(Alan Greenblatt has been reporting for NPR.org on the tornado that devastated Joplin, Mo. A relatively new resident of the state, he shares these thoughts about learning to fear the weather.)
Not many people go out to dinner during a tornado warning. The Tex-Mex place near our house in suburban St. Louis is usually packed, but only a couple of other people were in the place when we showed up Wednesday night.
No wonder. The images from Sunday's twister in Joplin have been more than enough to make people in Missouri sit up and take notice.
A small plane flying from the Atlanta area to Hazard crashed in the mountains of western North Carolina Wednesday, killing at least two people onboard. The Citizen-Times of Ashville reported the twin-engine Beech Baron 58 went down near Lake Hiwassee, which is near the Tennessee border. Reporters Jon Ostendorff and Joel Burgess said Cherokee County Sheriff Keith Lovin said the crash had resulted in “multiple fatalities.” The aircraft can carry up to six people.
>Many psychologists believe that psychopaths are almost bound by nature to commit crime. So if psychopaths can be accurately identified, their menace to society can be contained. That's the hope, at least.
But there is real debate about how to diagnose a psychopath and the usefulness of the tools available to do it. A test developed by psychologist Robert Hare called the Psychopathy Checklist-Revised, or PCL-R, is widely used in the criminal justice system — before trial, during sentencing and even in parole decisions — to evaluate a person's psychopathic tendencies.
In response to a Freedom of Information Act request, The University of Virginia agreed yesterday to turn over documents related to the work of Michael Mann, one of climatologists who put together the "hockey stick graph." Mann and other scientists, using a variety of measures, estimated global temperatures going back 1,000 years and what they found was that there has been a sharp increase in Northern Hemisphere temperatures during the last century — warmer than even what scientists call the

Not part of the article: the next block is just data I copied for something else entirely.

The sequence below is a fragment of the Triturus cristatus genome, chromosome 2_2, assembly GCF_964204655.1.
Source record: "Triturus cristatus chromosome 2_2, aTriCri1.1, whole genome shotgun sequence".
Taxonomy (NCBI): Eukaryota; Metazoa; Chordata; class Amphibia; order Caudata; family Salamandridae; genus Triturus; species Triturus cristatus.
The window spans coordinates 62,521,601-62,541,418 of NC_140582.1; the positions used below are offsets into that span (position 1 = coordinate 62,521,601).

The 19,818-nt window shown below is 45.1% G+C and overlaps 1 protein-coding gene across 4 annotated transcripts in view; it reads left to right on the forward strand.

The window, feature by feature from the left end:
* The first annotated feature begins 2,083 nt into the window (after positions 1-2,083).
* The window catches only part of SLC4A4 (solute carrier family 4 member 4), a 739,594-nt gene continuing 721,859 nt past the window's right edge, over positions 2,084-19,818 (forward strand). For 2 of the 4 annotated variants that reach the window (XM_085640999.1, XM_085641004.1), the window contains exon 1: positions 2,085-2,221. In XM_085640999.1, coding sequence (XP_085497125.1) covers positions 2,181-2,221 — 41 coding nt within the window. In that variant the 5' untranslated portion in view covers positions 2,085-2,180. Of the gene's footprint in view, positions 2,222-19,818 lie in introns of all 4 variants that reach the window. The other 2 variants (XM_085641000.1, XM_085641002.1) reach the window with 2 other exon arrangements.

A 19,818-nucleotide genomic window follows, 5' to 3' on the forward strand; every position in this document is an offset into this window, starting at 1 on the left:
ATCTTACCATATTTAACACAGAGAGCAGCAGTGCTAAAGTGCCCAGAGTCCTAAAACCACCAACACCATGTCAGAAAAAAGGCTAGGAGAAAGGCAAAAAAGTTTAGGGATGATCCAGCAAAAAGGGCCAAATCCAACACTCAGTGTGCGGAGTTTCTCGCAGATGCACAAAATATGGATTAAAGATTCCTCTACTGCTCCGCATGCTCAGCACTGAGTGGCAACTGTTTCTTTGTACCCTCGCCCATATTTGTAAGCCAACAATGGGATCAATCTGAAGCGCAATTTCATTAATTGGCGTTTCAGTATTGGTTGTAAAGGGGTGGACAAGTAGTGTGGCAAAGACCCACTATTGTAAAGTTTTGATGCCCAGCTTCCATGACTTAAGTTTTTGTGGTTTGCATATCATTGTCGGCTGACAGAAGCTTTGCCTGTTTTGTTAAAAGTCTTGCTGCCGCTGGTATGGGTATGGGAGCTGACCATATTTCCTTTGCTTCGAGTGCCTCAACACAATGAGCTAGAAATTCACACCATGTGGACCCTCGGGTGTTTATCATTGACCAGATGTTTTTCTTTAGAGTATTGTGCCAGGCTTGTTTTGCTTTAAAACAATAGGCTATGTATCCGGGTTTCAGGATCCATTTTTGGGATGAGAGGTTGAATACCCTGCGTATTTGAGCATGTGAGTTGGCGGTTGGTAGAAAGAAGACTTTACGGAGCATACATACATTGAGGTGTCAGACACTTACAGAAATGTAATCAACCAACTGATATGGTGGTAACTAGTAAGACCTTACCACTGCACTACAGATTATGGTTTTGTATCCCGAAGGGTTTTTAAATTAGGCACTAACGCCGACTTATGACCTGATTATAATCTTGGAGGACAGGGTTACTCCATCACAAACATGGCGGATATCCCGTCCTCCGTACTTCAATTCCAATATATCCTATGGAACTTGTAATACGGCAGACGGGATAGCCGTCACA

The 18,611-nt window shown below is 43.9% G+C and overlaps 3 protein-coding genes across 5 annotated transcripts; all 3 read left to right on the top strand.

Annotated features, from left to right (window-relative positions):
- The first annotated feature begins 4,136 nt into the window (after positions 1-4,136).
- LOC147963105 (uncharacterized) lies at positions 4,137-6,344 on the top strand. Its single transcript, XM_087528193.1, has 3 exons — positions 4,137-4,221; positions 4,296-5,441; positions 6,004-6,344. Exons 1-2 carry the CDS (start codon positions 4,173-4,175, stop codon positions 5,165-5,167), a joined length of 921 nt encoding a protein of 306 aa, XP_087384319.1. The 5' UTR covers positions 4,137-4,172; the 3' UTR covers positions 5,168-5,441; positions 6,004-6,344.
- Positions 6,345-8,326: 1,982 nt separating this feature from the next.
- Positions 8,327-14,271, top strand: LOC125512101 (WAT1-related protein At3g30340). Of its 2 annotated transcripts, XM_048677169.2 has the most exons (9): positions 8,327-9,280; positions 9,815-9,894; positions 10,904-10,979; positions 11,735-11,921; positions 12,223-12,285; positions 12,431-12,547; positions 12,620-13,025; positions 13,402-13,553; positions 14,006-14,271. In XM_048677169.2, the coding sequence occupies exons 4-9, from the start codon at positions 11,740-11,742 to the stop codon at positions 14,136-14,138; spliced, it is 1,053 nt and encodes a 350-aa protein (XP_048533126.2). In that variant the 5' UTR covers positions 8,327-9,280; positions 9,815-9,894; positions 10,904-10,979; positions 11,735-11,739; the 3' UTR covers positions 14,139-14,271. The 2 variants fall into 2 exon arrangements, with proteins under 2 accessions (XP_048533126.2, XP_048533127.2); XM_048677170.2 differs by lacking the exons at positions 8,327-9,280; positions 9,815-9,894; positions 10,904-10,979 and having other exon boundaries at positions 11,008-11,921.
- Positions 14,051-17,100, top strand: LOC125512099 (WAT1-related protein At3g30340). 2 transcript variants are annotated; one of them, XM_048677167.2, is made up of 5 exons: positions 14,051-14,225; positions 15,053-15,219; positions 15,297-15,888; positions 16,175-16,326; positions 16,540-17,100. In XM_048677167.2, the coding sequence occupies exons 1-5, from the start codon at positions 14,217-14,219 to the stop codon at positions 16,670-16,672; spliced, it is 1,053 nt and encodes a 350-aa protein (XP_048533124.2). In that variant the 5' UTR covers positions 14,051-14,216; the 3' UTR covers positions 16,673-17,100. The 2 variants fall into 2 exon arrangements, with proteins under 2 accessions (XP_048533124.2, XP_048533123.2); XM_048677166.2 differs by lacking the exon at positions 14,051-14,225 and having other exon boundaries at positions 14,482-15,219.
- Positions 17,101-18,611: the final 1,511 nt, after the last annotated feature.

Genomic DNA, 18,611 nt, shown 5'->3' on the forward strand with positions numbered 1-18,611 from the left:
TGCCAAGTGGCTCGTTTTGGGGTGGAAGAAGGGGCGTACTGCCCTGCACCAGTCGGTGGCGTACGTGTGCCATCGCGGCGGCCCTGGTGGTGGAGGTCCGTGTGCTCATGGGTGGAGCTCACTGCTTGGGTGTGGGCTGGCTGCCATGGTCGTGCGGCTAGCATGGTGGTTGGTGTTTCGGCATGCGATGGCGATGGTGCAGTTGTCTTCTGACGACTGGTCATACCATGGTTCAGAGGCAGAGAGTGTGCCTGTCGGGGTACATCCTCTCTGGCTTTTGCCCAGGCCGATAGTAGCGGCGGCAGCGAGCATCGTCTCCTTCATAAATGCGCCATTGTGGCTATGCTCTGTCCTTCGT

In a surprising setback, a big federal study testing prescription-strength niacin as an add-on to cholesterol-lowering statins to prevent heart disease was stopped early because the niacin didn't work.
A selected series of tweets from April 16-17 show what police and Venice311, a neighborhood watch group, say was an effort to organize a flash mob in Venice Beach, Calif. A man was shot near the boardwalk where hundreds of people had gathered. NPR has obscured identifying information for individuals in the tweets.
The phenomenon of the flash mob — masses of people organized using social media — began innocently enough and quickly mushroomed.
Among the highlights in recent years: One hundred people danced to Michael Jackson's "Thriller" in Times Square; 1,500 people took part in a pillow fight in San Francisco; 2,000 hardy souls slung snowballs in Washington, D.C.
Yet as these experiments in public spontaneity gain popularity, some of them are becoming troublesome.
Gen. Ratko Mladic (center), commander of the Serbian forces in Bosnia, arrives at Sarajevo's airport Aug. 10, 1993.
Credit Gabriel Bouys / AFP/Getty Images
One of the world's most wanted war crimes suspects, Ratko Mladic, was apprehended early Thursday in Serbia after 16 years on the lam.
The brutal former Bosnian Serb general suspected of leading the slaughter of some 8,000 Muslim men and boys had been in hiding since he was indicted by the U.N. war crimes tribunal for genocide and other crimes committed by his troops during Bosnia's civil war in the 1990s.
Even if Kentuckians stay close to home this summer, they’ll still need to eat. For those travellers on “stay-cation,” Bowling Green author Gary West advises them not to judge restaurants by their cover.“You go into a lot of these places for the nostalgia, for the ambience, just for the atmosphere. I mean, you might go by some of them and they might have an old, rusty sign out front, but that parking lot would be absolutely packed with people,” says West.